To the Editor: I appreciated the focus on correctional psychiatry in the June 2006 issue of Psychiatric Services, as it highlighted an increasingly important part of public-sector psychiatry. Wilson and Draine (1) conducted an admirably thorough survey of existing reentry programs for prisoners with mental illness and accurately focused on the importance of public safety. However, I believe they did not sufficiently emphasize a critical reason for the development of such programs: saving money by prevention of return to prison.
The commissioner of the Indiana Department of Corrections (DOC) has explicitly stated that his support for improving prisoner reentry is motivated by budget concerns: "If we can reduce our rate of recidivism by 5%, we save over 80 million dollars for the taxpayers of Indiana. That is our goal" (2). Indiana, with six other states, has adopted the Transition From Prison to Community Initiative (TPCI) model, proposed by the National Institute of Corrections and Abt Associates (3). This model requires states to restructure the reentry process and implement evidence-based practices in order to reduce recidivism; it includes mental health problems among the important dynamic factors that can influence the risk of recidivism.
As part of the TPCI implementation in Indiana, DOC invited representatives from Indiana Medicaid, the Department of Family and Children, and the Division of Mental Health and Addiction to join a workgroup on the reentry of offenders with mental illness. This workgroup quickly focused on the critical importance of reinstatement of Medicaid benefits to a smooth transition from prison to community care for people with severe mental illness, which was noted by Morrissey and colleagues (4) in the June issue of Psychiatric Services. Medicaid benefits are routinely terminated for virtually all offenders who are sent to prison, because the length of stay is almost always longer than one year—in contrast to the shorter stays for jail detainees, also noted by Morrissey and colleagues (5) in a second article in the June issue. Although no new programs are currently envisioned in Indiana, the process of Medicaid reinstatement should become much more efficient for all Medicaid-eligible offenders currently in state prison, as the process will begin before release from prison. In addition, communication between DOC personnel and local mental health providers is expected to improve.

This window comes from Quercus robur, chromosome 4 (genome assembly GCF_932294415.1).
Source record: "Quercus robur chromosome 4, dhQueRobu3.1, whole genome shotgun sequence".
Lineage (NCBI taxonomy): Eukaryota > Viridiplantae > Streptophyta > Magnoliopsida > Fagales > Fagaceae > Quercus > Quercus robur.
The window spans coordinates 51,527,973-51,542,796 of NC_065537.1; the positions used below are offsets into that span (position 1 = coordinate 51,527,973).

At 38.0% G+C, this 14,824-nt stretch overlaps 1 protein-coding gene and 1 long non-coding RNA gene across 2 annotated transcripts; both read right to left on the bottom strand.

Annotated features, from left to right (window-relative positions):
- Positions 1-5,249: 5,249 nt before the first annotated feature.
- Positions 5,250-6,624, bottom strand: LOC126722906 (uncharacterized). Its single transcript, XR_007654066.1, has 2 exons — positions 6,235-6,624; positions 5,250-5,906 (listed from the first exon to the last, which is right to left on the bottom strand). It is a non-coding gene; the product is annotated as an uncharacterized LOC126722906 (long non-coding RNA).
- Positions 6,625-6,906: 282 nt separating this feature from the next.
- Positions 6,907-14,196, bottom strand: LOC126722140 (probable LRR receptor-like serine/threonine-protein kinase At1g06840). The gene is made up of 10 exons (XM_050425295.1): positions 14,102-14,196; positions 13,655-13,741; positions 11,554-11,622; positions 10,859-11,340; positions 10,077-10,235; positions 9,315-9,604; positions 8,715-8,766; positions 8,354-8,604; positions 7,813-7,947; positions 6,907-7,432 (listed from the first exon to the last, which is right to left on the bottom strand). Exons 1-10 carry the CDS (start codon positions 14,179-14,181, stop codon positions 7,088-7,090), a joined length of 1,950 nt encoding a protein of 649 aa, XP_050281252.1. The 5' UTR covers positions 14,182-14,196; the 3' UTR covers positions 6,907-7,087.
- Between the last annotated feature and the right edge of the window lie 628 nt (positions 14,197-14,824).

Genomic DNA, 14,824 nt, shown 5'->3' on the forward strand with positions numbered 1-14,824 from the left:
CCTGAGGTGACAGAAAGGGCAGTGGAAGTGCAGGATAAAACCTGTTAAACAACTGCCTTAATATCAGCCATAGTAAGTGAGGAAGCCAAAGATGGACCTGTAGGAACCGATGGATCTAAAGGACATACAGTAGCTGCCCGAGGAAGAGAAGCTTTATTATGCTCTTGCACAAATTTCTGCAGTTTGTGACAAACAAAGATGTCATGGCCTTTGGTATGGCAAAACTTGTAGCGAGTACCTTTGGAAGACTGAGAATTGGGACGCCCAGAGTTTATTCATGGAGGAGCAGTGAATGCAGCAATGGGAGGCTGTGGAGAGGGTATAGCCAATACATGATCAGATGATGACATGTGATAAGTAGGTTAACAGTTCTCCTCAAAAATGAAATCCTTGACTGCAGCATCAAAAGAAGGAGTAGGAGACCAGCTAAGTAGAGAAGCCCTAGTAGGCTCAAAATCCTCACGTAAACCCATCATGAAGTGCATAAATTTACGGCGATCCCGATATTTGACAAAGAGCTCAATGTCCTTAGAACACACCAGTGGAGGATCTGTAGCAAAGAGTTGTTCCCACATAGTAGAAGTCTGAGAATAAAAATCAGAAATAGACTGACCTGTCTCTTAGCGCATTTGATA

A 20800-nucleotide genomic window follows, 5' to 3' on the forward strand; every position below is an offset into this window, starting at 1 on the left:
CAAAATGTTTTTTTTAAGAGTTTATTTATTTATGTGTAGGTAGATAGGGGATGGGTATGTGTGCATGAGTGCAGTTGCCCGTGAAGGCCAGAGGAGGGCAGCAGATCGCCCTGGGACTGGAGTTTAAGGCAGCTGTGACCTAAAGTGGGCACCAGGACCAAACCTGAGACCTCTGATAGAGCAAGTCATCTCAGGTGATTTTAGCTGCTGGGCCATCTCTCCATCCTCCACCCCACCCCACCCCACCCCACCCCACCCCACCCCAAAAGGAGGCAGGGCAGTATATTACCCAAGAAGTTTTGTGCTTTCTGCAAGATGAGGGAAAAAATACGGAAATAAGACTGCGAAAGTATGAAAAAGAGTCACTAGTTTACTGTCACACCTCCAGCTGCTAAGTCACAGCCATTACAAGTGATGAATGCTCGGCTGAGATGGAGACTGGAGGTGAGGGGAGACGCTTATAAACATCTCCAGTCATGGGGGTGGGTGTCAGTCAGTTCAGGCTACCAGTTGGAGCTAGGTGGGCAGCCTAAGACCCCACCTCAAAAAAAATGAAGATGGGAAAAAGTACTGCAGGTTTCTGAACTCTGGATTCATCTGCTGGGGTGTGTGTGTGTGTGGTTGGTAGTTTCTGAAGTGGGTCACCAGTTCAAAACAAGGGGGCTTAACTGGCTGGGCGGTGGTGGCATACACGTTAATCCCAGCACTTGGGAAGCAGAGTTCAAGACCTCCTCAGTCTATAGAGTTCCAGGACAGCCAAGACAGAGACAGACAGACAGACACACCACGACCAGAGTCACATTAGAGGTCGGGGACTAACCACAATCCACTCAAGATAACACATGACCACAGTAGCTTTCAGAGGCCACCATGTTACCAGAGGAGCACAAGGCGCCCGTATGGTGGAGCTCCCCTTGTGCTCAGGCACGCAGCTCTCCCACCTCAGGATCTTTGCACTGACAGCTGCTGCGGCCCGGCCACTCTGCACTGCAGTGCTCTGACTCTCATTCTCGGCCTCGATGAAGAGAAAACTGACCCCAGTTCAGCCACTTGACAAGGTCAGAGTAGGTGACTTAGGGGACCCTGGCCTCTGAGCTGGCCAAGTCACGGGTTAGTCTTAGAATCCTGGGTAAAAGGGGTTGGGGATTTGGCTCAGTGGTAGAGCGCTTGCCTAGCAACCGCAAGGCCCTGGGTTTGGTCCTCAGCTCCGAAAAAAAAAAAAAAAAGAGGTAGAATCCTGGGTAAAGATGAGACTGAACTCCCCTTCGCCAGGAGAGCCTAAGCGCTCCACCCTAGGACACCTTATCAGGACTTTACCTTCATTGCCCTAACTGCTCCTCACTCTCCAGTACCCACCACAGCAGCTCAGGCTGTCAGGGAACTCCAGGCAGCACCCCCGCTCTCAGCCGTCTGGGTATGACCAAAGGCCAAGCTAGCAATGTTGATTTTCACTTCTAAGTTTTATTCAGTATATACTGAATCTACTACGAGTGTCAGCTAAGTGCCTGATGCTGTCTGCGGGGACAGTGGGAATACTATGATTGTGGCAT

Mental health advocates should never underestimate the power of the budget to influence policy decisions. In this time of tightened budgets, we must be alert to opportunities that will support the practice of good psychiatry and we must partner with the agencies that play an important role in the lives of people with severe mental illness, including Medicaid and correctional authorities.
Dr. Parker is associate professor of clinical psychiatry and director of forensic psychiatry, Indiana University School of Medicine, Indianapolis.
1.Wilson AB, Draine J: Collaborations between criminal justice and mental health systems for prisoner reentry. Psychiatric Services 57:875-878, 20062.Donahue JD: Paving a Path to Successful Prisoner Re-entry. Indianapolis, Indiana Department of Corrections, Project Profile, July 2006. Available at www.in.gov/indcorrection/reentry/pdfs/JDProjProfile.pdf3.Mitchell C, Parent DG, Barnett L: Transition From Prison to Community Initiative. Washington, DC, National Institute of Corrections, Abt Associates. Available at www.nicic.org/webpage_222.htm4.Morrissey JP, Steadman HJ, Dalton KM, et al: Medicaid enrollment and mental health service use following release of jail detainees with severe mental illness. Psychiatric Services 57:809-815, 20065.Morrissey JP, Dalton KM, Steadman HJ, et al: Assessing gaps between policy and practice in Medicaid disenrollment of jail detainees with severe mental illness. Psychiatric Services 57:803-808, 2006